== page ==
McConnell armed, not dangerous

I’m sorry, people, but I just can’t ignore the sight of Mitch McConnell walking onto the stage at the Conservative Political Action Conference hoisting a musket. Pardon the pun, but it may be the political shot of the year, although it’s early. If you haven’t seen it, put “McConnell with rifle” into your search engine, although “Dweeb with long gun” probably will do the trick. Let’s face it: Mitch McConnell is not the Mr. Macho type. He comes across as more ... how shall I put it? ... uh, studious.

So the picture of him armed but probably not dangerous is just a little incongruous, which is appropriate because he’s in Congress. More to the point, he wants to stay in Congress, and maybe switch from Senate minority leader to majority leader. Before that can happen, however, the first thing he has to do is defeat the tea-party opponent in his GOP primary back home in Kentucky -- Matt Bevin, who charges that McConnell has betrayed the conservative cause by working out deals with (gasp!) Democrats.

So there he was, prancing locked and loaded before the right-wing CPAC audience near Washington, and also preening for the gun lovers back home, to show that he is one of them. Maybe it will work, but it may be another of those photos that bring on a shower of ridicule, like the one of Michael Dukakis in the tank helmet. (For those not past puberty, Dukakis was the 1988 Democratic presidential candidate. On Sept. 13 of that year, a picture of him was snapped on a military base wearing a tank commander’s helmet. Let’s put this gently: Dukakis, obviously of Greek descent, was called “Zorba the Clerk.” Many believe that photo of him with a helmet sitting high on his head sunk his campaign.)

As for McConnell, his opponents have jumped all over his stunt. The Democratic candidate for his seat, Kentucky Secretary of State Alison Grimes, tweeted that “It’s not the way to carry a gun.” But Mitch is focusing more right now on his primary race, so once he handed off his musket, he fired some potshots at President Barack Obama, like, “My friends, never before has it been so hard for the rich to become poor or for the poor to become rich. That’s what is un-American! I can’t stand it, and you can’t stand it, and if we win the majority in November, I will work every day to change it.”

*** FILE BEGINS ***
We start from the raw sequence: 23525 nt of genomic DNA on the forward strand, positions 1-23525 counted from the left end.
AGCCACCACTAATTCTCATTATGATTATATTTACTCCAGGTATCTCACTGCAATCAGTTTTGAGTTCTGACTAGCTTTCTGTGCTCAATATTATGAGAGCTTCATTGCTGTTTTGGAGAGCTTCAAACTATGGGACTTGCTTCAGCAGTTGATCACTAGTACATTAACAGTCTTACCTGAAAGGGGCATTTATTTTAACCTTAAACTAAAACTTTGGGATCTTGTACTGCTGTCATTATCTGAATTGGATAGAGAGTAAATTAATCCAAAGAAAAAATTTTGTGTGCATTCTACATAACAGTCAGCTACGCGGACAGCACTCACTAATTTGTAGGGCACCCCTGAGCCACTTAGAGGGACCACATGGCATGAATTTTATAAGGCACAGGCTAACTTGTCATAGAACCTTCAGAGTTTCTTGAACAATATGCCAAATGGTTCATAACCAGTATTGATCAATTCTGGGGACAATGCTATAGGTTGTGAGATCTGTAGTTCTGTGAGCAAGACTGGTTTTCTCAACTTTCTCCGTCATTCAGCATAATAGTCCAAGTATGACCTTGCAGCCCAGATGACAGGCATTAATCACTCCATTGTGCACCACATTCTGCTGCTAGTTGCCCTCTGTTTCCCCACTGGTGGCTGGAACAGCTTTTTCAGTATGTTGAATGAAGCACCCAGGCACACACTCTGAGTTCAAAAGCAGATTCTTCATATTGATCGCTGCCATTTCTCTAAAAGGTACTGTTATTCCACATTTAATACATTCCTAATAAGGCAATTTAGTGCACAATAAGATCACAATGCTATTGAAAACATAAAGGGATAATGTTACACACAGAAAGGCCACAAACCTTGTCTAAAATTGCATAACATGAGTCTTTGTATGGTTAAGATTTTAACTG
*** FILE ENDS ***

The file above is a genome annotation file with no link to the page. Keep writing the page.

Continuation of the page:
As usual, though, the focus at CPAC’s annual shindig was on the presidential possibilities. Chris Christie was there this year, which is mostly notable because he wasn’t invited in 2013. But now he was back to build some bridges (sorry, I couldn’t restrain myself) to the far right. All the other usual suspects were there: Rick Perry, Newt Gingrich, Bobby Jindal, Marco Rubio, Ted Cruz, Rand Paul, plus the amazing self-promoters like Sarah Palin and Donald Trump. Unlike McConnell, some of them didn’t need any props to come off as bizarre. For the record, the CPAC gathering closed out with its unscientific-to-the-point-of-being-meaningless straw poll, which was won this year by Rand Paul. Then everyone headed off satiated after several days of red meat.

McConnell will be returning to his foxhole in the Capitol building, looking for ways to somehow show the party faithful that, somehow, for all his years of deal-making in Washington, he’s as uncompromising as they are. Happily, Senate rules prohibit weaponry on the floor, or his visual stunt before CPAC would be nothing compared with what he’d concoct for the cameras of C-SPAN.

The Kentucky primary is May 20. If he survives it, he’ll need to switch gears to take on Grimes. Assuming he’s the candidate, he’ll be out to convince the large mass of nonextremist voters that he’s really just warm and fuzzy. That also might be farcical.


Bob Franken is a longtime broadcast journalist, including 20 years at CNN.


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